3 Financial Mistakes to Avoid When it Comes to the Cost of Divorce

The cost of your divorce depends on how well you and your spouse can communicate, and how willing you are to negotiate the terms of your divorce outside of court.

cost of divorce

When a family goes through a divorce, they often become anxious over the costs associated with the process.

This is understandable, given that they are going to have to maintain two households on the same incomes that previously supported one.

Fortunately, there are some things all parties involved can do to keep their costs down and while still resolving their matters fully and efficiently.

3 Mistakes to Avoid When it Comes to the Cost of Divorce

1. Communicate versus Litigate.

In many instances, litigation costs are driven up because divorcing spouses do not communicate with each other and instead go straight for litigation via the filing of motions or retaining experts.  In many instances, if the parties and their respective attorneys had attempted to reach a resolution of the issue prior to seeking a decision from the court, they could have avoided the expense of a motion and made an agreement that they can each live with.

While motions are certainly necessary in a number of cases, they are not always the answer.  Many divorces are resolved without having to file any motions.  If you are concerned about the cost of your divorce, it’s important to keep an open mind over trying to resolve the matter without the aid of the court.

In fact, you should always take the time to consider if an expert is truly necessary in your case.  For example: If your spouse is self-employed, you may want to hire a professional to value the business.  However, you will need to also take a step back and look at the documents produced in discovery in relation to the marital lifestyle.  If the numbers look similar to what you were living on during the marriage, it may be more worthwhile to preserve the funds that would have otherwise been allocated to the expert.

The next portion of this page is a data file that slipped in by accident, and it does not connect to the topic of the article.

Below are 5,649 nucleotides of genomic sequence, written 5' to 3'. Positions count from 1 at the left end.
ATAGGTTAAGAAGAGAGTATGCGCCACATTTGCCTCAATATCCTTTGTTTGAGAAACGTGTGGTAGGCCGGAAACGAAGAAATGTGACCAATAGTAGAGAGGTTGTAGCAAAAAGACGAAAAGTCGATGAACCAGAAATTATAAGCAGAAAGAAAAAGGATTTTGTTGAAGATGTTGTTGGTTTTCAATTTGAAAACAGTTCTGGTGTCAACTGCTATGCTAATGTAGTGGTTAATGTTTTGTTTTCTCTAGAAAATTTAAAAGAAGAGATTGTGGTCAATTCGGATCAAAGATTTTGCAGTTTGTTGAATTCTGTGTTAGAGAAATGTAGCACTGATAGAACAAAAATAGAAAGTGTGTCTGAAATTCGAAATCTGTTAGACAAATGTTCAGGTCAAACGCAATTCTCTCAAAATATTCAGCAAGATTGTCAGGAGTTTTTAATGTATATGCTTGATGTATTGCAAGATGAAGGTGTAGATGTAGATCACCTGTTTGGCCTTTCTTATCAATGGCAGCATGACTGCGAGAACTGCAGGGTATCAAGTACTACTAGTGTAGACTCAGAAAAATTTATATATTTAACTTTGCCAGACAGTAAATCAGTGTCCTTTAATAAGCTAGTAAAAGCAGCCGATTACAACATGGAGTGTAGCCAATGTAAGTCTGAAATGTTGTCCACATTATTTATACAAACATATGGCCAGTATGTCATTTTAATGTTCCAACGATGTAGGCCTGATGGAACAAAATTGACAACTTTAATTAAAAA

2. Be mindful when communicating with your attorney and firm staff.

Every family law firm’s retainer agreement is different, but one thing will certainly be the same: you are billed for the time that the attorneys and paralegals work on your case.  This is important to keep in mind because it is often an area where people run up costs.

If you have to get documents to your attorney or have questions, you may want to wait to send them until you have multiples.  While it may take your attorney longer to review a lengthy email, it may ultimately be more cost-conscious than sending many smaller emails.  You do not want to be so conservative that your attorney is not getting the information necessary in your case, but it’s an area that’s often the cause for more expensive litigation.

3. Complete all paperwork as fully as you can and in a timely manner.

Throughout the divorce process, there are many times that you are asked to complete paperwork.  Discovery, which is the exchange of documents and proof about your respective financial lives, is the most comprehensive exchange of information, and you are often asked to answer more than 100 questions.  It will be beneficial to your case, and your bill, if you do as complete of a job as possible when you are asked to fill out the initial response.

If your attorney or the staff has to repeatedly request additional information from you, it will lead to an increase in your bill.  You are the only person who has this information and can answer these questions, so it will ultimately fall to you to answer.  Be proactive in your case by providing as much information as possible.

A version of this article previously appeared here: www.danddfamilylaw.com

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